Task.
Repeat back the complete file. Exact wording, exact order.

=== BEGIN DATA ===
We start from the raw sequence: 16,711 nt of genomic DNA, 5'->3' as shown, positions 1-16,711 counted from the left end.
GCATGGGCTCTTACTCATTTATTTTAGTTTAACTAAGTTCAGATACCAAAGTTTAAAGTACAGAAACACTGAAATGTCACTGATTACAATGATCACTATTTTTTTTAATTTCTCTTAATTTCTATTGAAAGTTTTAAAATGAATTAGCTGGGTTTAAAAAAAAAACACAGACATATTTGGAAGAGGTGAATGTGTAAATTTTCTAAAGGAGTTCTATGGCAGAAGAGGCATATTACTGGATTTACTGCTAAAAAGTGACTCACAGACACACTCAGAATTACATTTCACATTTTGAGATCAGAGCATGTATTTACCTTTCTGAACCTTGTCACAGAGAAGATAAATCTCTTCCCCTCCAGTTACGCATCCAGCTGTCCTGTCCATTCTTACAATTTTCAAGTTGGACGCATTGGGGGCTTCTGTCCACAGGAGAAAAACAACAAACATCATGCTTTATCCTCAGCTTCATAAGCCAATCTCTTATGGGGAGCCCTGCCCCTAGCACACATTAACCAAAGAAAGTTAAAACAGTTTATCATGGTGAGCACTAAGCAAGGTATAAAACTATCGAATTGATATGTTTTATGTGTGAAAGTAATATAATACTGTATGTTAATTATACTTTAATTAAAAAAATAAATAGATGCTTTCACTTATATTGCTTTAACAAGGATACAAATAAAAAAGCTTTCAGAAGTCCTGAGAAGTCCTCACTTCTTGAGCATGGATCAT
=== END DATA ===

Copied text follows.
We start from the raw sequence: 16,711 nt of genomic DNA, 5'->3' as shown, positions 1-16,711 counted from the left end.
GCATGGGCTCTTACTCATTTATTTTAGTTTAACTAAGTTCAGATACCAAAGTTTAAAGTACAGAAACACTGAAATGTCACTGATTACAATGATCACTATTTTTTTTAATTTCTCTTAATTTCTATTGAAAGTTTTAAAATGAATTAGCTGGGTTTAAAAAAAAAACACAGACATATTTGGAAGAGGTGAATGTGTAAATTTTCTAAAGGAGTTCTATGGCAGAAGAGGCATATTACTGGATTTACTGCTAAAAAGTGACTCACAGACACACTCAGAATTACATTTCACATTTTGAGATCAGAGCATGTATTTACCTTTCTGAACCTTGTCACAGAGAAGATAAATCTCTTCCCCTCCAGTTACGCATCCAGCTGTCCTGTCCATTCTTACAATTTTCAAGTTGGACGCATTGGGGGCTTCTGTCCACAGGAGAAAAACAACAAACATCATGCTTTATCCTCAGCTTCATAAGCCAATCTCTTATGGGGAGCCCTGCCCCTAGCACACATTAACCAAAGAAAGTTAAAACAGTTTATCATGGTGAGCACTAAGCAAGGTATAAAACTATCGAATTGATATGTTTTATGTGTGAAAGTAATATAATACTGTATGTTAATTATACTTTAATTAAAAAAATAAATAGATGCTTTCACTTATATTGCTTTAACAAGGATACAAATAAAAAAGCTTTCAGAAGTCCTGAGAAGTCCTCACTTCTTGAGCATGGATCAT